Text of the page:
Dismissal of mental health nurse ‘harsh’ but not unfair
Posted: 21st December 2012
The dismissal of a veteran mental health nurse after a mistake led to a patient being given the wrong medication would be viewed by many as ‘harsh’ but it was not unfair, the Employment Appeal Tribunal (EAT) has ruled.
The nurse had an unblemished near 40-year career before she was dismissed from her position in 2006. She admitted that she had delegated drug administration to an unqualified care assistant resulting in the wrong patient being given sedatives. No ill effects ensued for the patient but the nurse also conceded that she had not reported the matter to a doctor and she was dismissed for gross misconduct.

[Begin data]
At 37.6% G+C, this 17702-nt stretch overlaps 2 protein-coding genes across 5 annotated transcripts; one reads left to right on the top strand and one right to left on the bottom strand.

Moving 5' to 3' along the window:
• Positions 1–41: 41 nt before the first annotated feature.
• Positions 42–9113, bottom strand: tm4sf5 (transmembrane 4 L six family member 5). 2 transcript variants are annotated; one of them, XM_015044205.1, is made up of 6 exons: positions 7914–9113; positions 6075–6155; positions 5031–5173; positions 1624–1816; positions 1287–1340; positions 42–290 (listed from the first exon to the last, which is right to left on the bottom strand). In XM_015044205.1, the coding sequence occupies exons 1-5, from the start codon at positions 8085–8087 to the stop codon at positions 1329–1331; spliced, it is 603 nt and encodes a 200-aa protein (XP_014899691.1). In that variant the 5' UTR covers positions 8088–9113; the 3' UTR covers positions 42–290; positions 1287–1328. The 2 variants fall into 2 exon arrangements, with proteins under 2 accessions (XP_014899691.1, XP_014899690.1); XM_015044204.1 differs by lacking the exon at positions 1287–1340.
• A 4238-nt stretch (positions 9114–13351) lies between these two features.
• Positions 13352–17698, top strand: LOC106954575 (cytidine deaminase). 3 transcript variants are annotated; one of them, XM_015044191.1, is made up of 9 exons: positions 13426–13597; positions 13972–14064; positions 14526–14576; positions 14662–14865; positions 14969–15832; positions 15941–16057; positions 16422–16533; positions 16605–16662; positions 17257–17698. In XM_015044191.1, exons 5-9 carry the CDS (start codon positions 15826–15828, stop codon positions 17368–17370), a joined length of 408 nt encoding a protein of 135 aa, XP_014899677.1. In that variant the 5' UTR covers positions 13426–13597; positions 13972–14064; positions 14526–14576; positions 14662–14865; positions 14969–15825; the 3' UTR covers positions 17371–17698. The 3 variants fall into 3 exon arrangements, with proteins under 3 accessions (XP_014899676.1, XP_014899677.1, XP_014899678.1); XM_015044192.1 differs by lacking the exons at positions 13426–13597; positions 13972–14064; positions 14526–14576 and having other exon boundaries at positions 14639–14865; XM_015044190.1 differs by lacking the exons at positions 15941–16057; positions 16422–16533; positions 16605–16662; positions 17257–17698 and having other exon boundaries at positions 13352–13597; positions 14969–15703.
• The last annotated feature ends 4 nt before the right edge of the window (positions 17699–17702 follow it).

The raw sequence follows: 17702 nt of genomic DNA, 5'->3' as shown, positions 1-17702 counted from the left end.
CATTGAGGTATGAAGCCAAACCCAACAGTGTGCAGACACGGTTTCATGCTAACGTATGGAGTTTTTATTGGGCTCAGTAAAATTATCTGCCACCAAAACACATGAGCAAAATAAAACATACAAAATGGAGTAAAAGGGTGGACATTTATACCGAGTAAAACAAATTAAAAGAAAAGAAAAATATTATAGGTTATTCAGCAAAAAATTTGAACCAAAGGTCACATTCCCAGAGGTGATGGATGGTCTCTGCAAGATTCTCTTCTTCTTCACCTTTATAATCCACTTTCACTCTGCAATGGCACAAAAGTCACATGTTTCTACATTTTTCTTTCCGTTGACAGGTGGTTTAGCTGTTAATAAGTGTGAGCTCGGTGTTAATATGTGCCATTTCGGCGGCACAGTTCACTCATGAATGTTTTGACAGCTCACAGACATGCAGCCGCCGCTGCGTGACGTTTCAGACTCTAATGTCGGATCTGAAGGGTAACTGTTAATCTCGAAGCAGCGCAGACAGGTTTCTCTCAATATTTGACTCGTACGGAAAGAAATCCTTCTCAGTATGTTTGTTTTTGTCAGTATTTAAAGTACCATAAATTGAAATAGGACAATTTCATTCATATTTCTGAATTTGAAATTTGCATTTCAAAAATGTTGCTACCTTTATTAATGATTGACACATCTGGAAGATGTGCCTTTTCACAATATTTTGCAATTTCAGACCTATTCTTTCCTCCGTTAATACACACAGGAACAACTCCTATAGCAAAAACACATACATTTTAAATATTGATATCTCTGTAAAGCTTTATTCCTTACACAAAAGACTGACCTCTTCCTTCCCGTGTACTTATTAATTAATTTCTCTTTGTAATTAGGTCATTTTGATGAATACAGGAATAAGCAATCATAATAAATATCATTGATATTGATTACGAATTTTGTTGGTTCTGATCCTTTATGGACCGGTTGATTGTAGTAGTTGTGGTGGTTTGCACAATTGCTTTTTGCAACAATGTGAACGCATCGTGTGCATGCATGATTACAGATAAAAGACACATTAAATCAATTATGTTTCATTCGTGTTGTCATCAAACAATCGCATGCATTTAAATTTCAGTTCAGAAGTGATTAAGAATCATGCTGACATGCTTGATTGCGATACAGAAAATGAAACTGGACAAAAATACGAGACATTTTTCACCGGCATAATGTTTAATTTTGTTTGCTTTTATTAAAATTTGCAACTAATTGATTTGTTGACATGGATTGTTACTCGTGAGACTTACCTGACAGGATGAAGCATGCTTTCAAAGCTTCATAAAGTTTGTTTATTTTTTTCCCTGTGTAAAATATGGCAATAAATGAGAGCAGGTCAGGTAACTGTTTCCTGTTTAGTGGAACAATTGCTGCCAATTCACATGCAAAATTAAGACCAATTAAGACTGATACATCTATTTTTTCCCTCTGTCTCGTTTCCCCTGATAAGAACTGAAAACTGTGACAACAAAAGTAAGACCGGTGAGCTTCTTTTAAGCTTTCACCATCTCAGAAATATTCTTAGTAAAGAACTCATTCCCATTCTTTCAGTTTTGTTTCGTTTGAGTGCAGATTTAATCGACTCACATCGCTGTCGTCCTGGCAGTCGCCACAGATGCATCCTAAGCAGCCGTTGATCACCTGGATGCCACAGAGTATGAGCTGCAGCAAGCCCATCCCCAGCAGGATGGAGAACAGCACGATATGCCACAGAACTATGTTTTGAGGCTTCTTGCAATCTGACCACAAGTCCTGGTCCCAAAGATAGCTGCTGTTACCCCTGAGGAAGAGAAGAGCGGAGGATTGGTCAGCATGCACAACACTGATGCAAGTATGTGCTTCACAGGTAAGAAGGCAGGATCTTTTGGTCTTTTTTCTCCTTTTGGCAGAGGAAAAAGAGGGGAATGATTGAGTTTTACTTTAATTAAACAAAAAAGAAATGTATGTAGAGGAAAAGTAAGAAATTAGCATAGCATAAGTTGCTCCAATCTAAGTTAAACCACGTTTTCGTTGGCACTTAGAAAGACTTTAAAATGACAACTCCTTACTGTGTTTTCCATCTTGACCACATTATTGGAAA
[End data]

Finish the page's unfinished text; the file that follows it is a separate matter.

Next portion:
Her unfair dismissal claim was rejected by an employment tribunal. However, on appeal, her lawyers argued, inter alia, that the Nursing and Midwifery Council (NMC) had not viewed her conduct as meriting any disciplinary action. Dismissing her appeal, the EAT emphasised that there were important differences in the factors properly taken into account by the NMC and the nurse’s employers.
The EAT concluded: ‘This was undoubtedly a sad case and any reader of the employment tribunal's judgment, or of this judgment, might well think that this was a hard case and that the employee had been harshly treated. However, the tribunal's function was not to consider whether or not those adjectives or adverbs were appropriate but to apply the test laid down by law. It reached its decision, applying the correct test, in a manner which was open to it and was not perverse.’